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Stable North America Reference Frame (SNARF)

Working Group Chair - Geoff Blewitt

SNARF 1.0 GIA velocity field derived by a data assimilation approach.
SNARF 1.0 GIA velocity field derived by a data assimilation approach.

The Plate Boundary Observatory (PBO) component of EarthScope used the science of geodesy to measure the slow deformations in the Earth's crust that are driven by plate tectonics and magmatism. Specifically, the Global Positioning System (GPS) is used to measure the movements of more than 1000 points spanning the North America-Pacific plate boundary. These motions must be defined relative to a terrestrial reference frame. Such a frame requires the definition of its Cartesian coordinate axes (including origin, orientation, and scale) and the evolution of these axes in time, as well as precise models of the dynamic Earth. The motions of the Earth's surface due to tectonic processes the region spanning the North America-Pacific plate boundary (the focus of PBO) are most naturally expressed with respect to the stable interiors of either the North America or Pacific plates. A standard reference frame therefore makes it easier to interpret the geodetic data in terms of where the total budget of relative plate motion is being accommodated (for example, how much deformation can be inferred to be offshore?), and how deeply the plate boundary dynamics penetrate into the plate interior (is the Rio Grande Rift in New Mexico still active?). A common reference frame also provides a simple way to compare results from different analysis groups.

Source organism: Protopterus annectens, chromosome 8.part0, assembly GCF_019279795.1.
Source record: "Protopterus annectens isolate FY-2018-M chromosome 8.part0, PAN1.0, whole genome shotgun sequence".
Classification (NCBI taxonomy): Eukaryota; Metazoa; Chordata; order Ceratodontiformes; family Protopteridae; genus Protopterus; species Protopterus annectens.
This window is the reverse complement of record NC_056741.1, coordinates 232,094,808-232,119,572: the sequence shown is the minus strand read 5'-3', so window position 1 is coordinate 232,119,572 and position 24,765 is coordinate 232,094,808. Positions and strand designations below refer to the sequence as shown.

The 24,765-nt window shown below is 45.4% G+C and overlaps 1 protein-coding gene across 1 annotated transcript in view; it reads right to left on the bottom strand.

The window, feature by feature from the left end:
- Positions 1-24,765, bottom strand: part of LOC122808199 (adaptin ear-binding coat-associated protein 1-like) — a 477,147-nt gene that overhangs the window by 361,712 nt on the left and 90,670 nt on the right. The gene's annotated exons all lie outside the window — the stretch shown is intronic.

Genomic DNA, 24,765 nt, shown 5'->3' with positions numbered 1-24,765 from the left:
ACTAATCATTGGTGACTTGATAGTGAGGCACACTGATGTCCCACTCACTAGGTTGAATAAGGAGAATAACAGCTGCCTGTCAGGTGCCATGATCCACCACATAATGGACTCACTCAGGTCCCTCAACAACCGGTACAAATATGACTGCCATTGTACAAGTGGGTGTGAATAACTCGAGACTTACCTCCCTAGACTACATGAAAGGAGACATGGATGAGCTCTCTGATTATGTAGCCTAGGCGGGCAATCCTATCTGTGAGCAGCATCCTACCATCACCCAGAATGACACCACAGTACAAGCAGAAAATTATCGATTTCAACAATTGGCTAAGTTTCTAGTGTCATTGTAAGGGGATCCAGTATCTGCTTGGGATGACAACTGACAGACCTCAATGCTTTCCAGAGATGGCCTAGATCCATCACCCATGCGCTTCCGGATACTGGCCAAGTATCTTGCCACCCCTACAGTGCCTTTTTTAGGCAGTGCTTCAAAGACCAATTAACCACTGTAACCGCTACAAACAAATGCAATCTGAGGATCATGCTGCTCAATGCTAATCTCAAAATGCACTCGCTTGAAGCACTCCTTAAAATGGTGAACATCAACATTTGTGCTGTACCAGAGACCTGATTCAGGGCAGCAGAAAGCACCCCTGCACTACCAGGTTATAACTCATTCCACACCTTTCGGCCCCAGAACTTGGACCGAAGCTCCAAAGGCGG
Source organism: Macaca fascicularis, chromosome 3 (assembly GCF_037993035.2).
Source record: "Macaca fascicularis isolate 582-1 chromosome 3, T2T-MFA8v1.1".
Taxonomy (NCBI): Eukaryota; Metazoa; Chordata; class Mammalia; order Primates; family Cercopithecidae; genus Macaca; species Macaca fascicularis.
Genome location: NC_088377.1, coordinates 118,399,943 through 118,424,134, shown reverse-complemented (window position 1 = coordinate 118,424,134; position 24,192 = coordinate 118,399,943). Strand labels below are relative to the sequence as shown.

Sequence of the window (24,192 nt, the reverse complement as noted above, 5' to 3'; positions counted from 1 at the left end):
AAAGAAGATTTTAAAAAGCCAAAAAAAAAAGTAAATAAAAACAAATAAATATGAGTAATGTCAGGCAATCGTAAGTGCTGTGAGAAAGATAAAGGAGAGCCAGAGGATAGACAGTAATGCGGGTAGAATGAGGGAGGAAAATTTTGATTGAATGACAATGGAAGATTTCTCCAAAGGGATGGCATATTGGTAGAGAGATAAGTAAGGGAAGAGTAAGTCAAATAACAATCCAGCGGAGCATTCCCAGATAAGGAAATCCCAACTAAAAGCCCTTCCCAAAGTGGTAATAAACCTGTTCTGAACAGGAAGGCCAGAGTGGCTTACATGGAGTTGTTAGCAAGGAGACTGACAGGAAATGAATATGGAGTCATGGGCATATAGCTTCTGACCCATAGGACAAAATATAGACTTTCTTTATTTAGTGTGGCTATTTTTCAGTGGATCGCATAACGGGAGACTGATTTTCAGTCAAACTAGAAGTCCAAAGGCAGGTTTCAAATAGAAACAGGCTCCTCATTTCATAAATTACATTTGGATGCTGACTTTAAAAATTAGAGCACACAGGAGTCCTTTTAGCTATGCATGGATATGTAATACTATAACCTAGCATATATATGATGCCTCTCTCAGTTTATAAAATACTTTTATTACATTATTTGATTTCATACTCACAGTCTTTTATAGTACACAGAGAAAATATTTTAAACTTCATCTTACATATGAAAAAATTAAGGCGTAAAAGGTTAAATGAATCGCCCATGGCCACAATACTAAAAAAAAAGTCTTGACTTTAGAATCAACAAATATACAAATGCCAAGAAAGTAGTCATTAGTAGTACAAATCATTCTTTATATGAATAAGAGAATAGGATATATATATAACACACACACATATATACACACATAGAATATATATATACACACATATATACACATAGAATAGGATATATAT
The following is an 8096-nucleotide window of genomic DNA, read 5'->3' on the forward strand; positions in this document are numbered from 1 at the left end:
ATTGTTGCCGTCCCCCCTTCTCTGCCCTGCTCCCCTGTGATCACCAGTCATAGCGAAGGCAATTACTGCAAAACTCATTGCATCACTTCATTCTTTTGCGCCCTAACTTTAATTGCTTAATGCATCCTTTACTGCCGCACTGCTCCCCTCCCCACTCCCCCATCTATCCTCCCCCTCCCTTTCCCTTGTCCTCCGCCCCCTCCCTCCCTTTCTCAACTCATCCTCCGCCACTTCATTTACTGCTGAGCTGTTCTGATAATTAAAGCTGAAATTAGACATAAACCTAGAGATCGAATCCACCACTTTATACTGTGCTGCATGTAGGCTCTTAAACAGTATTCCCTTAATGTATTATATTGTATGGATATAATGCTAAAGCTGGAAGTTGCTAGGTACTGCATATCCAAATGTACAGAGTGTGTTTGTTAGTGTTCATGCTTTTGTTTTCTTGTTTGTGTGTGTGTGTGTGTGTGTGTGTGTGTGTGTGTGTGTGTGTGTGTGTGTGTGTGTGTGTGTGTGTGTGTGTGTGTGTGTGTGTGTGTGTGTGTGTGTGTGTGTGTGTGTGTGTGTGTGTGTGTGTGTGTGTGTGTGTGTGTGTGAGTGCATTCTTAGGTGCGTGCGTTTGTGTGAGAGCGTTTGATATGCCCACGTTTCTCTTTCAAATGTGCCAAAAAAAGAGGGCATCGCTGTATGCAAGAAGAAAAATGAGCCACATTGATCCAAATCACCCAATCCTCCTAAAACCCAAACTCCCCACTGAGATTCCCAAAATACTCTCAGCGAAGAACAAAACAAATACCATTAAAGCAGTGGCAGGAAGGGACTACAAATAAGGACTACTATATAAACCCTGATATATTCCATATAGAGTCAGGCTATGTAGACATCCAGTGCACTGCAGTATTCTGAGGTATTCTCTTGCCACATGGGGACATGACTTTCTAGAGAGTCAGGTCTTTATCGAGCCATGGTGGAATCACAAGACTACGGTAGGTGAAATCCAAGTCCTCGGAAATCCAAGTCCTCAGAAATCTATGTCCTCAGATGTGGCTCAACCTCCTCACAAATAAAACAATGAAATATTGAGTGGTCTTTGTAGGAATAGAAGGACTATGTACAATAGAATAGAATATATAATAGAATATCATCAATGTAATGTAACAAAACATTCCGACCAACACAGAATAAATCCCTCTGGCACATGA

For these reasons, UNAVCO formed the Stable North American Reference Frame (SNARF) working group to define the reference frame to be used for PBO. A series of several small NSF-funded workshops were held to develop SNARF and to educate the community about it. The SNARF working group was comprised of approximately a dozen geodesists with expertise in both developing and testing reference frames. The SNARF working group had significant links to developers of the International Terrestrial Reference Frame (ITRF), the national geodetic surveys of the U.S. (NGS), Canada (NRCan), and the geospatial community (CSRC) who had committed experts to collaborate with the university research community toward this effort.

- Products
- A reference frame for PBO: What do we have; what do we need? [ppt]
- SNARF working group
- Workshops and Presentations
- 2005 Proposal [pdf]
- 2003 Proposal [pdf]
- NSF Reports
- References from the SNARF Working Group
- SNARF 1.0 Release


Last modified: 2019-12-24  02:12:54  America/Denver